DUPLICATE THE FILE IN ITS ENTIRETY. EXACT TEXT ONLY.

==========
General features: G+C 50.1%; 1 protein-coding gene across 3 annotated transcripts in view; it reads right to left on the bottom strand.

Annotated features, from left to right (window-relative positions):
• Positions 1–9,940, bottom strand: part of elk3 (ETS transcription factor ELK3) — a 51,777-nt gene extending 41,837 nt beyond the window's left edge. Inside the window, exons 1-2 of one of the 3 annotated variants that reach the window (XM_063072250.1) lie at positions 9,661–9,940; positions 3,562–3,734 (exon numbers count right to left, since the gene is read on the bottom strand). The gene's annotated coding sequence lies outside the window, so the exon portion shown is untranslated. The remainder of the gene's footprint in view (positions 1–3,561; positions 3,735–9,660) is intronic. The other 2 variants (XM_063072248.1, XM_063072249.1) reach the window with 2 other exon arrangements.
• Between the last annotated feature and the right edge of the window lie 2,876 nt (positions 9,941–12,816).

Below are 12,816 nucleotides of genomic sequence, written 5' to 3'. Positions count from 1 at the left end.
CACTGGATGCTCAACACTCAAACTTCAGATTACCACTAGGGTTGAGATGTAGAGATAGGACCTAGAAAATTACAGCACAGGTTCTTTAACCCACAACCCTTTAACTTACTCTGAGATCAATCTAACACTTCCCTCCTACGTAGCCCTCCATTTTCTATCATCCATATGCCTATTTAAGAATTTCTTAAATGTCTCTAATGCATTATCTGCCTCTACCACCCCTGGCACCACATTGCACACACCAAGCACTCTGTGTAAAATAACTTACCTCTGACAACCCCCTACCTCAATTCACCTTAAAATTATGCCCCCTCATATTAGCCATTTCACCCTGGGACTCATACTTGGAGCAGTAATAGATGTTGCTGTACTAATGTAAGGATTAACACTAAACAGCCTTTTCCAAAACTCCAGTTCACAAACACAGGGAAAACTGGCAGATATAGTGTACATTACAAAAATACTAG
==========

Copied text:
General features: G+C 50.1%; 1 protein-coding gene across 3 annotated transcripts in view; it reads right to left on the bottom strand.

Annotated features, from left to right (window-relative positions):
• Positions 1–9,940, bottom strand: part of elk3 (ETS transcription factor ELK3) — a 51,777-nt gene extending 41,837 nt beyond the window's left edge. Inside the window, exons 1-2 of one of the 3 annotated variants that reach the window (XM_063072250.1) lie at positions 9,661–9,940; positions 3,562–3,734 (exon numbers count right to left, since the gene is read on the bottom strand). The gene's annotated coding sequence lies outside the window, so the exon portion shown is untranslated. The remainder of the gene's footprint in view (positions 1–3,561; positions 3,735–9,660) is intronic. The other 2 variants (XM_063072248.1, XM_063072249.1) reach the window with 2 other exon arrangements.
• Between the last annotated feature and the right edge of the window lie 2,876 nt (positions 9,941–12,816).

Below are 12,816 nucleotides of genomic sequence, written 5' to 3'. Positions count from 1 at the left end.
CACTGGATGCTCAACACTCAAACTTCAGATTACCACTAGGGTTGAGATGTAGAGATAGGACCTAGAAAATTACAGCACAGGTTCTTTAACCCACAACCCTTTAACTTACTCTGAGATCAATCTAACACTTCCCTCCTACGTAGCCCTCCATTTTCTATCATCCATATGCCTATTTAAGAATTTCTTAAATGTCTCTAATGCATTATCTGCCTCTACCACCCCTGGCACCACATTGCACACACCAAGCACTCTGTGTAAAATAACTTACCTCTGACAACCCCCTACCTCAATTCACCTTAAAATTATGCCCCCTCATATTAGCCATTTCACCCTGGGACTCATACTTGGAGCAGTAATAGATGTTGCTGTACTAATGTAAGGATTAACACTAAACAGCCTTTTCCAAAACTCCAGTTCACAAACACAGGGAAAACTGGCAGATATAGTGTACATTACAAAAATACTAG